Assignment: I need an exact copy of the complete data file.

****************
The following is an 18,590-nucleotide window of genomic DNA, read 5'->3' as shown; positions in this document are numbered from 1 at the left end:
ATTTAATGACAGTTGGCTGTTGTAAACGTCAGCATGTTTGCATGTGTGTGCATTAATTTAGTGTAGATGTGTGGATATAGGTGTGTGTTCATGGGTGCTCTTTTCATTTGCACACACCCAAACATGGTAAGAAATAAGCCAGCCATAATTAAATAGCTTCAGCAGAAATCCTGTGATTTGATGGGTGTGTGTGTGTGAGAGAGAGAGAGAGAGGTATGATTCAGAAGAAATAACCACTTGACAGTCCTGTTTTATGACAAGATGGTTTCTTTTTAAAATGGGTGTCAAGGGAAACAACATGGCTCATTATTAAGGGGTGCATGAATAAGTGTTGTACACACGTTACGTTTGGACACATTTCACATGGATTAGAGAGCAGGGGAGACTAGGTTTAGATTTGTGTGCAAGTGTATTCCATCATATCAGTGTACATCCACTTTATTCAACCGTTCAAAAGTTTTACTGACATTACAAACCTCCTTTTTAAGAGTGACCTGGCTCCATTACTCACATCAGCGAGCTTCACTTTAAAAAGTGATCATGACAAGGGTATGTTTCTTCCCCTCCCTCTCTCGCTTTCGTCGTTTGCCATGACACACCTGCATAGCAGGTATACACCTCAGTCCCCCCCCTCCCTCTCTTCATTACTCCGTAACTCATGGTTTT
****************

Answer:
The following is an 18,590-nucleotide window of genomic DNA, read 5'->3' as shown; positions in this document are numbered from 1 at the left end:
ATTTAATGACAGTTGGCTGTTGTAAACGTCAGCATGTTTGCATGTGTGTGCATTAATTTAGTGTAGATGTGTGGATATAGGTGTGTGTTCATGGGTGCTCTTTTCATTTGCACACACCCAAACATGGTAAGAAATAAGCCAGCCATAATTAAATAGCTTCAGCAGAAATCCTGTGATTTGATGGGTGTGTGTGTGTGAGAGAGAGAGAGAGAGGTATGATTCAGAAGAAATAACCACTTGACAGTCCTGTTTTATGACAAGATGGTTTCTTTTTAAAATGGGTGTCAAGGGAAACAACATGGCTCATTATTAAGGGGTGCATGAATAAGTGTTGTACACACGTTACGTTTGGACACATTTCACATGGATTAGAGAGCAGGGGAGACTAGGTTTAGATTTGTGTGCAAGTGTATTCCATCATATCAGTGTACATCCACTTTATTCAACCGTTCAAAAGTTTTACTGACATTACAAACCTCCTTTTTAAGAGTGACCTGGCTCCATTACTCACATCAGCGAGCTTCACTTTAAAAAGTGATCATGACAAGGGTATGTTTCTTCCCCTCCCTCTCTCGCTTTCGTCGTTTGCCATGACACACCTGCATAGCAGGTATACACCTCAGTCCCCCCCCTCCCTCTCTTCATTACTCCGTAACTCATGGTTTT